God’s Word for You – Luke 6:29 Turn the other cheek
GOD’S WORD FOR YOU
29 If someone strikes you on one cheek, offer the other too. If someone takes away your coat, don’t stop him from taking your shirt as well.
Behind this command from Jesus is the truth that punishment belongs in the realm of two of the Commandments: the First (divine punishment) and the Fourth (for civil punishment and discipline within the family). If you are not in a position of authority over someone, do not punish them. Shame the man who strikes you on the cheek by offering him the other one. Heap burning coals on the head of the thief by offering him more than he took. If he is a poor thief who is starving, he will thank you. If he is a criminal, you might—might—stun him into wondering why you would behave so unexpectedly, and so there might be an opening for sharing the gospel.
However, wouldn’t a literalistic obedience to this command lead to more sin; more wickedness? Won’t there be some men so cruel that they would use the act of a Christian turning the cheek as a means to still more cruelty? Think of what Jesus did before such men. Struck by the priests of God’s temple, he asked why, and asserted his innocence (John 18:22-23). So what Jesus is teaching us here is forbearance; not to take matters of revenge, retaliation or retribution into our own hands.
There is a story of a Quaker (I don’t know where this story comes from), who was struck. After turning the other cheek and letting himself be struck again (therefore keeping Christ’s law) he turned on his assailant and flogged him. He missed the point. We have the better example of Jesus: “When they hurled their insults at him, he did not retaliate; when he suffered, he made no threats. Instead, he entrusted himself to him who judges justly” (1 Peter 2:23).
Someone might object: What about the command God gave to Moses, “An eye for an eye, and a tooth for a tooth”? The answer is not in philosophy, but in the text. God did indeed say that to Moses. And the context was if someone caused serious injury, such as men fighting who struck a pregnant woman such that she gave birth prematurely—they had to pay “whatever the woman’s husband demands and the court allows. But if there is serious injury,” Moses continued, “you are to take life for life, eye for eye, tooth for tooth, hand for hand, foot for foot, burn for burn, wound for wound, bruise for bruise” (Exodus 21:22-25). The key words to remember here are “the court” in the first phrase. The “eye for an eye” command was not about personal vengeance, but a guideline for the courts. So once again we come back to the first point we made, that behind this command from Jesus is the truth that punishment belongs in the realm of the First Commandment (it is God’s place to punish) and the Fourth (he allows the government to punish when there is proof and cause to punish).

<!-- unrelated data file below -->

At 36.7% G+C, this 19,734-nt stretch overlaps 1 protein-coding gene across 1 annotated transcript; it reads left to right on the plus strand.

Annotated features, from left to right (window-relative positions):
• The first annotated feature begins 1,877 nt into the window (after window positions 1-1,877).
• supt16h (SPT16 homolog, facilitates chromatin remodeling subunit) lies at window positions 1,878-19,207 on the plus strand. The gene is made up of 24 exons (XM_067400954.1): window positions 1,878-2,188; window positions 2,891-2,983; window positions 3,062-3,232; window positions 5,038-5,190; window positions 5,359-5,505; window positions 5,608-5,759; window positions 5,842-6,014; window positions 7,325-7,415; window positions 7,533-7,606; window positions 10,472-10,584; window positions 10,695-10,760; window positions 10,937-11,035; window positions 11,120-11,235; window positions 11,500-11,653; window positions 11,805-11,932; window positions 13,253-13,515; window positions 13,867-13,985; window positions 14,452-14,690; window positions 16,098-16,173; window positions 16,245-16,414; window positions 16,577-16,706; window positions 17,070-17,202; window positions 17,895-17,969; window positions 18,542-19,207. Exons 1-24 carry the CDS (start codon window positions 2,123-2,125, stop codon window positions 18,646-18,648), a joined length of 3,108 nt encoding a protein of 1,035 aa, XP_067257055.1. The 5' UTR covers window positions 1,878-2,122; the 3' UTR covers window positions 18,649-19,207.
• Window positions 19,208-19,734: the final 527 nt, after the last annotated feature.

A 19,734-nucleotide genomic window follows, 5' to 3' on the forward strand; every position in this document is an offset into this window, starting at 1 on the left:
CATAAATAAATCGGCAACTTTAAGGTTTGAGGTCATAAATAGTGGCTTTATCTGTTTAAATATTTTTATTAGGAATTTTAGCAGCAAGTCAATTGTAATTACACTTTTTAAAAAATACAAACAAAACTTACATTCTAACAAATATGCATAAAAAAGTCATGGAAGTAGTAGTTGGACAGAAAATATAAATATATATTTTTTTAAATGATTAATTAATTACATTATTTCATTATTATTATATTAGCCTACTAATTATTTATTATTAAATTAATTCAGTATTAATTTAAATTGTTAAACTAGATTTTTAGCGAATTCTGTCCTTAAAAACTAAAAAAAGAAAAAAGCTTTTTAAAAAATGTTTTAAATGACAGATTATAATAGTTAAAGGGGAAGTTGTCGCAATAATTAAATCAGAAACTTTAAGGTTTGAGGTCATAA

Luther draws the picture vividly in his Large Catechism: “Because the word and command of God are so lightly esteemed, as though some babbler had spoken it, let us see whether you are the man to oppose him. How difficult, do you think, it will be for him to recompense you! Therefore you would certainly live much better with the divine favor, peace, and happiness than with his displeasure and misfortune. Why do you think the world is now so full of
unfaithfulness, disgrace, calamity, and murder, but because every one desires to be his own master and free from the emperor, to care nothing for anyone, and do what pleases him? Therefore God punishes one knave by another, so that, when you defraud and despise your master, another comes and deals in like manner with you. In fact, in your household, you must suffer ten times more from wife, children, or servants.” (Para. 152-154).
Let’s remember that the object of government is to make our sin-infested world a comparatively safe place in which to live. The government’s means for enforcing laws are fines, imprisonments, and Capital punishment. But the care of the Church is outside the power of the government. If the government were to meddle in the affairs of the Church, it would be usurping the prerogative of Christ (“Give to Caesar what is Caesar’s, and to God what is God’s,” Luke 20:25). And in the same way, the church should not be meddling in the affairs of the government the way that so-called Evangelical Christians or “the Christian Right” is doing today. This only causes confusion, and harms the real cause of Christ. “As we have opportunity, let us do good to all people, especially to those who belong to the family of believers” (Galatians 6:10). The role of the Church is not to try to legislate people into looking like Christians. It’s to make Christians by means of the gospel of Jesus Christ.
Do your duty to the government, which means not taking the law into your own hands. If someone hurts you, be patient with them, and be kind. Yes, God knows how difficult this will be for you. But do it for the sake of the gospel. After all, you are God’s servant as much then as at any other time. What an opportunity we have when persecuted, harmed, bullied, and when any injustice comes to us! Don’t run toward these things, but don’t run from them either.
Pastor Timothy Smith
Archives by Wisconsin Lutheran Chapel: http://www.wlchapel.org/worship/daily-devotion/
Pastor Smith serves St. Paul’s Lutheran Church, New Ulm, Minnesota
February 23, 2018
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